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Do people grief non-death losses?

October 12th, 2010

Recently, I received a series of questions from readers based on a review of my book in Bostonia, Boston University’s Alumni Magazine. A number of these were forwarded to me by the editor for my responses. The questions from readers covered a range of concerns, both personal and professional. The question below asks about grief from other kinds of loss:
“As a Clinical Social Worker myself, I work primarily with brain injury and stroke survivors who are clearly grieving their “loss” of self and working to find new meaning and purpose in their lives. Do you explore non-death related grief work in your book? Families too are grieving and need new ways to process this “living grief.”

Loss takes many forms in our lives besides death. This clinician recognizes that people who are disabled by brain injury and strokes lose their physical capacities. Often, emotional and cognitive functions accompany these problems. Their lives can be altered in an instant.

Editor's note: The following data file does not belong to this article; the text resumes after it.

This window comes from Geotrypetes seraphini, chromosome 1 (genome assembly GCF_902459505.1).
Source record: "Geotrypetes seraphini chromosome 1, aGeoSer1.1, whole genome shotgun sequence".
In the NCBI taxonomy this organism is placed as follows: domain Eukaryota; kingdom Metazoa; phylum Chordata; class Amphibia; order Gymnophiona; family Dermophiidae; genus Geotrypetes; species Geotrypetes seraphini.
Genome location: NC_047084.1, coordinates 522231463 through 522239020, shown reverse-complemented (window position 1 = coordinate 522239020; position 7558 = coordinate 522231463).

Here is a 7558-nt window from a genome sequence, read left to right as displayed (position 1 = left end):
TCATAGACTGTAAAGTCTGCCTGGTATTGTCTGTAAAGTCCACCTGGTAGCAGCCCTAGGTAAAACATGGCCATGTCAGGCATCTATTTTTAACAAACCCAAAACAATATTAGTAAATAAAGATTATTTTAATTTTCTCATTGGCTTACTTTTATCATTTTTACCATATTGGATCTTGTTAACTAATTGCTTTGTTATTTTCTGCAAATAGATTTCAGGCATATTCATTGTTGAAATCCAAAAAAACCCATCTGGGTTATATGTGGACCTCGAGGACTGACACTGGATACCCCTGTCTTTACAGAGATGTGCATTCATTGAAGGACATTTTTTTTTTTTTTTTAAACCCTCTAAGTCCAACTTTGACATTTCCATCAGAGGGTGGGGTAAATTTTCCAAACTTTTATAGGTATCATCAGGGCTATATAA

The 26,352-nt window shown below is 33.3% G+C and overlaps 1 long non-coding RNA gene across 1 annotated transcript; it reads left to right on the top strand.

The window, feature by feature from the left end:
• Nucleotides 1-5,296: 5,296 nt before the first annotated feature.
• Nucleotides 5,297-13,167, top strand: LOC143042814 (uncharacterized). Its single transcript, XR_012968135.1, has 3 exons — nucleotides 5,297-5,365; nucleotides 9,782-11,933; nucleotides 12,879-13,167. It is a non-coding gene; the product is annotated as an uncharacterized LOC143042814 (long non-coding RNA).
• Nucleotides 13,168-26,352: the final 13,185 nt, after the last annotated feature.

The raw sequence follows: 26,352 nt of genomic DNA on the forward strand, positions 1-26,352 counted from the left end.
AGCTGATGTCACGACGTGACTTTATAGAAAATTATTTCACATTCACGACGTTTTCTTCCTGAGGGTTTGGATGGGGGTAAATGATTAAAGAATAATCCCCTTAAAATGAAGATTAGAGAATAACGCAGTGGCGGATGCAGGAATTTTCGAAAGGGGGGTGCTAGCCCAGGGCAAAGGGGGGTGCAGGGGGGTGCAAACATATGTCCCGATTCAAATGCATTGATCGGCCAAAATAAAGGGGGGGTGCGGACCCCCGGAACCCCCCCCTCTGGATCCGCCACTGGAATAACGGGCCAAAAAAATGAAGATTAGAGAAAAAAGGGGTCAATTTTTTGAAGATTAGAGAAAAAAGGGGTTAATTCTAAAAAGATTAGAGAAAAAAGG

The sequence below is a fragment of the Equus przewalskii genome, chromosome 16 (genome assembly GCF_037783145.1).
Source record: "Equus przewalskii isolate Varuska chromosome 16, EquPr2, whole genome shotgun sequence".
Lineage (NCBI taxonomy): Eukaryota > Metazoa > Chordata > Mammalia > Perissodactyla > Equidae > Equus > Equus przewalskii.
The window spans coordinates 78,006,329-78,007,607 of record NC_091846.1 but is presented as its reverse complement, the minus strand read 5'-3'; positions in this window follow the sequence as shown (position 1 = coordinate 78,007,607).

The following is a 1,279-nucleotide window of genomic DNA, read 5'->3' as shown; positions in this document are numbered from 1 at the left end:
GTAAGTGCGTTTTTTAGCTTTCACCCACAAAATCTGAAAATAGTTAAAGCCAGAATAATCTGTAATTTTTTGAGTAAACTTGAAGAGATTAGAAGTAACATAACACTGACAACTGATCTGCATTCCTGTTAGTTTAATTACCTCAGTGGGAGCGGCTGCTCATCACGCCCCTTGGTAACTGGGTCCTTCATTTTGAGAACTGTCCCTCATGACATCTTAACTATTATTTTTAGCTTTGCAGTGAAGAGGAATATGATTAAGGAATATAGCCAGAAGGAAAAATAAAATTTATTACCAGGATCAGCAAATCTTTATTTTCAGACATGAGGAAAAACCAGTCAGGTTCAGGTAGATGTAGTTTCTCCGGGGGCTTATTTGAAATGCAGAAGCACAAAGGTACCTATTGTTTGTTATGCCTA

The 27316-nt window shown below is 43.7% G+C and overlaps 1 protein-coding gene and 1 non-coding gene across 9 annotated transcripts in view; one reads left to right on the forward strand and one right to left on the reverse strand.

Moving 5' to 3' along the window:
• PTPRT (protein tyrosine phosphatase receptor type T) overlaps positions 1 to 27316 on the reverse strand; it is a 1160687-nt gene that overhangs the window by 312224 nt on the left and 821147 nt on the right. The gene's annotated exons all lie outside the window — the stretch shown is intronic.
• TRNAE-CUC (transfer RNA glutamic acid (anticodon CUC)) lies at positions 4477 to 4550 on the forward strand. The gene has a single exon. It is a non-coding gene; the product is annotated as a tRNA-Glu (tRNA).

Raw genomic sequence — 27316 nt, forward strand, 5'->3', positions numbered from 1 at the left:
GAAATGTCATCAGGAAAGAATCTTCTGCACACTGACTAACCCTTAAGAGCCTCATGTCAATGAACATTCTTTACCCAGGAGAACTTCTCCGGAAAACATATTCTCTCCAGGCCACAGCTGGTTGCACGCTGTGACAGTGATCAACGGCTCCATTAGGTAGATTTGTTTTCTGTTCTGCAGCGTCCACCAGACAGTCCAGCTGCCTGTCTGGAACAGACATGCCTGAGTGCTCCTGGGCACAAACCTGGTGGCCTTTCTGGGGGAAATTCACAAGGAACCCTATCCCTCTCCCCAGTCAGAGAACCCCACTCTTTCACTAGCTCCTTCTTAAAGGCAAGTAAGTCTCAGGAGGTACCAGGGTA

Many of the reactions I have witnessed reflect the strong emotions of denial and anger Dr. Kubler-Ross identified in her ground-breaking research: for example, one man, trained as an engineer, researched comprehensive studies of treatment for strokes, developed several adaptive devices to help him maneuver in his wheelchair.

Has he reached the stage of “acceptance?” Perhaps not; he refuses to give in to his disability. He is proactive in his hope to improve his own quality of life. By doing so, he has inspired other stroke victims he has met in his support group, and may have an even broader impact in the future.